The day I arrived in London this February, they were holding a huge protest march in Hyde Park — the largest such political gathering in over a decade. Were the English outraged by the Irish peace process, the possible bombing of Iraq or the government’s recently proposed welfare cuts? No. The issue at hand was fox hunting. The protesters, it seemed, were FOR it.
This, then, is the new Britain under Tony Blair: rich, mobile, conservative and seemingly trivial at heart. And a country that is politically trivial-minded is bound to be culturally trivial-minded as well. True, veneration of the Spice Girls and Oasis in the media has waned considerably of late — Kate Winslet is the Girl of the Period now — but they’ve left some slightly sinister legacies: a massive xenophobia (propagated by the success of Britpop and the “Cool Britannia” movement), a bunch of lame imitators and an inflated sense of importance about so-called “djay culture,” aka “electronica,” as it’s called in America, by those who can’t (or won’t) differentiate between things like house, ambient and drum ‘n’ bass.
Not that there’s anything wrong with djay culture — but it has its limitations. And if you take away the Verve, Pulp and Propellerheads, today’s British music scene is all about rap, techno and sampling, i.e., record production rather than songwriting. Stereophonics, Goldie, Aphex Twin, Alabama Three, Chemical Brothers, Roni Size, Fatboy Slim — all are leaders of their own little packs. The latest genre is titled “decks and drums” — or, as Propellerheads’ new LP is called, “Decksanddrumsandrockandroll.”
Propellerheads are the most ambitious of this type of project currently on the market, and also the most well-received. At last month’s South by Southwest music and media gathering in Austin, Texas — always a bellwether of journalistic cabal-making — the Propellerheads show was almost as anticipated and well-attended as that of (Saint) Sonic Youth. This is particularly impressive in Texas, where old-fashioned things like guitar playing and narrative structure and heartfelt lyrics are still highly prized by critics, and songwriters like Jimmie Dale Gilmore, Lucinda Williams, Iris Dement and Mark Eitzel are still rulers of the roost.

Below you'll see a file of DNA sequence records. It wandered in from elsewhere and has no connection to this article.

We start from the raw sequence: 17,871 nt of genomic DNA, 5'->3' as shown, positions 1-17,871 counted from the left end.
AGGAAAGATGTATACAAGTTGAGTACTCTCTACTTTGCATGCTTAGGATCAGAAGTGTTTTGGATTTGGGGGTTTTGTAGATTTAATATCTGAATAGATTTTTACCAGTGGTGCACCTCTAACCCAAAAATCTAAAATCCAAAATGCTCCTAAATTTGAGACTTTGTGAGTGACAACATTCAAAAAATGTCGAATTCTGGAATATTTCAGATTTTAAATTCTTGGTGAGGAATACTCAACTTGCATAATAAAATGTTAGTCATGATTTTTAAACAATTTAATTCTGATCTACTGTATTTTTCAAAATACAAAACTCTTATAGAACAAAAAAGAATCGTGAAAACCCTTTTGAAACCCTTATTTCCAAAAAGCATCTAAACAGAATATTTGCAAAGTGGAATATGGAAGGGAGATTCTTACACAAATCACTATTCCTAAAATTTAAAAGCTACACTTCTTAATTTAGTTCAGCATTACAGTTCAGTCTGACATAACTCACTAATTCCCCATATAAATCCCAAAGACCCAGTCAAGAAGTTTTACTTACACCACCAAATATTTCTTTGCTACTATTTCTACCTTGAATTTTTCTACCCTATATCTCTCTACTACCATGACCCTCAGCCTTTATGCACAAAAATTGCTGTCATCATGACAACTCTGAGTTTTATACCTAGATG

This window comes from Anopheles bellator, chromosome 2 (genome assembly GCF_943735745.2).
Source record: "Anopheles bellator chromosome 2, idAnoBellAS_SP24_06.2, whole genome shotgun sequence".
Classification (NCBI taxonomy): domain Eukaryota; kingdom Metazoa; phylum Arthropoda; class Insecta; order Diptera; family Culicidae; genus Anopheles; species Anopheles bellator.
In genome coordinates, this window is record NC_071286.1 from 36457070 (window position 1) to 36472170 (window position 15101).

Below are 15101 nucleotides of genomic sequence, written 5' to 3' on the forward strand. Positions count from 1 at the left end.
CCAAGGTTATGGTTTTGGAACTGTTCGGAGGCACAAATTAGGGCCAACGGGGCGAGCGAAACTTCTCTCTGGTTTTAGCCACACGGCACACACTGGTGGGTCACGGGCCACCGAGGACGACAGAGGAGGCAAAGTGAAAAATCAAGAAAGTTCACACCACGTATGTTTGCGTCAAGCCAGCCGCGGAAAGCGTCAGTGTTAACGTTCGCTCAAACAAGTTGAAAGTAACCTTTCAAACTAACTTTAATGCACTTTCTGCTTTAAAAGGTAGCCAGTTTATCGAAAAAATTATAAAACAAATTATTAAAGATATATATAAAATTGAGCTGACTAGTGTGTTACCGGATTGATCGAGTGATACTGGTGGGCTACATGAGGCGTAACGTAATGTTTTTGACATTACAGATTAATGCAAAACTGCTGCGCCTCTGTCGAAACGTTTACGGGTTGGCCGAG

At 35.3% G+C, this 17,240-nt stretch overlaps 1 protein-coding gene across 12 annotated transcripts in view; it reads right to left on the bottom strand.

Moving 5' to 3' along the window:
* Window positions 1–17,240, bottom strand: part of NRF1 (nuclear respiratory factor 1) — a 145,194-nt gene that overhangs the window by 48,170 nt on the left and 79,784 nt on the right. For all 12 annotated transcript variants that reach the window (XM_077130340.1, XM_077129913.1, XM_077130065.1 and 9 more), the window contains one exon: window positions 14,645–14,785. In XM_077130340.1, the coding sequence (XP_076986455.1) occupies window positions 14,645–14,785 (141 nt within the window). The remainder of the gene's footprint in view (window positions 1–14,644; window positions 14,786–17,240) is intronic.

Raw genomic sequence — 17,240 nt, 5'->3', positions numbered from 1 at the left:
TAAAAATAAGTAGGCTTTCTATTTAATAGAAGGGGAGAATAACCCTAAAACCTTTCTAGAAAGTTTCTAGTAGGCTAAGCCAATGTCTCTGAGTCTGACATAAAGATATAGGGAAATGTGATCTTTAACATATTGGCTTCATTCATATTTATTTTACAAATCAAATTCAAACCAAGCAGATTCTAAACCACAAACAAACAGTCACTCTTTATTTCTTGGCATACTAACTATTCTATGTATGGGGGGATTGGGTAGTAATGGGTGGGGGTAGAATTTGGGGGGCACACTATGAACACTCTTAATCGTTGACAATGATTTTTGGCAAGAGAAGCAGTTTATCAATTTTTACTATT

A collaboration between Alex Gifford and Will White, Propellerhead is the exact opposite of that type of artistry. But the reason the record is so popular is fairly evident in its grooves. “Decksanddrums” contains a wonderful single called “History Repeating” that is thus far the most mainstream-sounding techno recording on the market. Featuring a vocal by Shirley Bassey (who sang the theme to “Goldfinger”), it may well become the “Walk This Way” of electronica.
That said, Propellerheads may not be the breakthrough the British say they are. After all, their main inspiration is James Bond theme music, as heard on the Bassey number and the tracks “On Her Majesty’s Secret Service” and “Spybreak.” But besides being a rather limited wellspring of possible samples, that’s hardly a unique source to draw on. Portishead have been lifting James Bond theme music for years. So, too, did the Sneaker Pimps on their wonderful 1997 single “Six Underground.” And Moby just did a medley of James Bond theme remixes on his record “I Love To Score.”
Propellerheads also borrow heavily from loungy “bachelor pad” music (Esquivel, Herb Alpert), which recently has made heavy inroads in the indie world, and this has proved a fruitful foundation on which they add guitar and bass-heavy, Chemical Brothers-style beats. The band is much more upbeat than most trip-hop bands (particularly the doom and gloomy Portishead) and the tracks sometimes even have lyrical content. The track “Velvet Pants,” for example, is a clever comment on club culture on which a girl intones, “He’s got a nice body/he’s wearing velvet pants,” while a beefy club owner intones, “Send the kids down.”
In short, Propellerheads are not as ambient as DJ Shadow, nor as disco sounding as Moby or the Crystal Method — and the result is much more appealing. Moreover, their guest stars — De La Soul, the Artist blah blah blah Prince, the Jungle Brothers and Bassey — are far more original and than those used on the Prodigy’s “Fat of the Land.” The result is a deeper and livelier record that may even assimilate itself with fans of more mainstream genres.
According to various English pundits, the current underground dance club/rave scene is as meaningful to its participants as punk or grunge was to its adherents, and will be just as influential in the long run, but I find this hard to believe. English djay culture is absolutely steeped in drugs (mostly E and its derivatives). With few exceptions, the music truly needs that all-night drug boost to be understandable and enjoyable. And no matter what the media says, it’s dance music, pure and simple — and dance music has never had a long shelf life. When it comes to longevity, my bet’s on Austin, where narrative, melody and good old-fashioned heart still count.